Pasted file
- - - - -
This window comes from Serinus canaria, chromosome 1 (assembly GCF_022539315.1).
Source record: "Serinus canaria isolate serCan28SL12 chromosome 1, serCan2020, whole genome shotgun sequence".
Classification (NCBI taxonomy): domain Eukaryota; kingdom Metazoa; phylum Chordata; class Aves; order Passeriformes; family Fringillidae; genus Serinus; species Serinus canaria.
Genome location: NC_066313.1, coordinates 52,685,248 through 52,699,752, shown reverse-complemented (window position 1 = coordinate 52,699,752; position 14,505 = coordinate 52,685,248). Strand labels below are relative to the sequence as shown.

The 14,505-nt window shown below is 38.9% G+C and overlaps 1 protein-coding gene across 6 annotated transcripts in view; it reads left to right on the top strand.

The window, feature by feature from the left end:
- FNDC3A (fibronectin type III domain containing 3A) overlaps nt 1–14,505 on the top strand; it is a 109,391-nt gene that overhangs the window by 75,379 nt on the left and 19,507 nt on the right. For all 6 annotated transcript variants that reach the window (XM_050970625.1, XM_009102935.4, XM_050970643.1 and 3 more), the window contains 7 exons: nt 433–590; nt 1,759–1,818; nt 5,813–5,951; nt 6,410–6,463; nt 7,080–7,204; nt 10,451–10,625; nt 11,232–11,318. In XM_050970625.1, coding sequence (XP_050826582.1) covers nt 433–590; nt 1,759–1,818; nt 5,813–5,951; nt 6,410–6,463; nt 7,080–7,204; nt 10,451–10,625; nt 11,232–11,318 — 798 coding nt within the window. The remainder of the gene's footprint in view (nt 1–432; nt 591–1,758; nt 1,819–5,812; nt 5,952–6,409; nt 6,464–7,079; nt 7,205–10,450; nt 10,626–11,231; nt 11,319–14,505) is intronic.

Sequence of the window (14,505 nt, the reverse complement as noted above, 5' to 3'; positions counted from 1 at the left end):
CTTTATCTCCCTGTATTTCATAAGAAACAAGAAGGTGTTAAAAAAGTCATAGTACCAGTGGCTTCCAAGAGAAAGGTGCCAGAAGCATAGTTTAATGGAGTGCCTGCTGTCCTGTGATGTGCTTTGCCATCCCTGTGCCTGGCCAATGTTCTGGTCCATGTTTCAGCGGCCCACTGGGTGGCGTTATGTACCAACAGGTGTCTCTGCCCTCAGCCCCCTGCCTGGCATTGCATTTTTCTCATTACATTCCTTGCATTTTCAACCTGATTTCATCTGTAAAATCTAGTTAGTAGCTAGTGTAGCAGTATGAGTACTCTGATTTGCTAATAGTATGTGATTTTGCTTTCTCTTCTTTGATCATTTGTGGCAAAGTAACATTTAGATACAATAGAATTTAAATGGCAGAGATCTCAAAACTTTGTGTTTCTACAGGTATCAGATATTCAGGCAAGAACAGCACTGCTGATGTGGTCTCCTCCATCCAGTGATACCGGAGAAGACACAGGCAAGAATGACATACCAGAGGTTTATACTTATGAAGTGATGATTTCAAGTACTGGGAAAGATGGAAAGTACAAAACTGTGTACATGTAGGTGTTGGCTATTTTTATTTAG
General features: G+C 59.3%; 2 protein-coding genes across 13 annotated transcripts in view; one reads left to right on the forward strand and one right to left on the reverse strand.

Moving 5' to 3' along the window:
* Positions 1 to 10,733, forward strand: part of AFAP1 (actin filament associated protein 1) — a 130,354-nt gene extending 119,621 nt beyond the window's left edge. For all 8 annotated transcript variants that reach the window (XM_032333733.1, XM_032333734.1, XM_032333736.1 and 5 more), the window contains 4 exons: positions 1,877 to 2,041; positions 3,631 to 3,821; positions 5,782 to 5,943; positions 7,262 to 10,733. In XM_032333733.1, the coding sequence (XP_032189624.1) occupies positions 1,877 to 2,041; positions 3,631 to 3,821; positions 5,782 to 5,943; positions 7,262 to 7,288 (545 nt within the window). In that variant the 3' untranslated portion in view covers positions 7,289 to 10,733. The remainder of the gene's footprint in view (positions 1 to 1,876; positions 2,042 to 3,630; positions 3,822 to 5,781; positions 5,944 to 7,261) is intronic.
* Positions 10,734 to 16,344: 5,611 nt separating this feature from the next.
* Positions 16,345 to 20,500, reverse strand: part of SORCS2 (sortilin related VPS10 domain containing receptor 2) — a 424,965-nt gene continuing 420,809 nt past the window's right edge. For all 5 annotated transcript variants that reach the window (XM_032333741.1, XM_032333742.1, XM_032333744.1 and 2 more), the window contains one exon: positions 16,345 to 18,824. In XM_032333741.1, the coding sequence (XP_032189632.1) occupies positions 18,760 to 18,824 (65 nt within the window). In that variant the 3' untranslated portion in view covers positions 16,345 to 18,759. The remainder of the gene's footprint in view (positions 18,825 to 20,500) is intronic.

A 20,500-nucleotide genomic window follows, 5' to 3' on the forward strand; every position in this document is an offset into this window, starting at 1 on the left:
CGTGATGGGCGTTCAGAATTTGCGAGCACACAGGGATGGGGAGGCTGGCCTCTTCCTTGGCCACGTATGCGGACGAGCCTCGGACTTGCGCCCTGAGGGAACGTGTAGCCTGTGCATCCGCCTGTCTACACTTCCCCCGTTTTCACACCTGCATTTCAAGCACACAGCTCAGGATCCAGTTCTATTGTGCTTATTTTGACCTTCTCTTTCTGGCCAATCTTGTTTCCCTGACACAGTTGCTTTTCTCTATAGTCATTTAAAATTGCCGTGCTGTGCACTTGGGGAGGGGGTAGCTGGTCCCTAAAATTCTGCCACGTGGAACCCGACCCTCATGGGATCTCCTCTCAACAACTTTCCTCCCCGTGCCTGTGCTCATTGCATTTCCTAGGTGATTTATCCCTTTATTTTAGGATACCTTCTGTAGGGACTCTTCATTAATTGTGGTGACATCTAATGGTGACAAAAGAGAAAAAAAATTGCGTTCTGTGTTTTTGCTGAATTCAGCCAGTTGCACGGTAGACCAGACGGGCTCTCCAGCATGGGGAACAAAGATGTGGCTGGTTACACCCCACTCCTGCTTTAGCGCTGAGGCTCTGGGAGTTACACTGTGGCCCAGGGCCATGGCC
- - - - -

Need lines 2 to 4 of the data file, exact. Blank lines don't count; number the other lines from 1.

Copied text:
Source record: "Serinus canaria isolate serCan28SL12 chromosome 1, serCan2020, whole genome shotgun sequence".
Classification (NCBI taxonomy): domain Eukaryota; kingdom Metazoa; phylum Chordata; class Aves; order Passeriformes; family Fringillidae; genus Serinus; species Serinus canaria.
Genome location: NC_066313.1, coordinates 52,685,248 through 52,699,752, shown reverse-complemented (window position 1 = coordinate 52,699,752; position 14,505 = coordinate 52,685,248). Strand labels below are relative to the sequence as shown.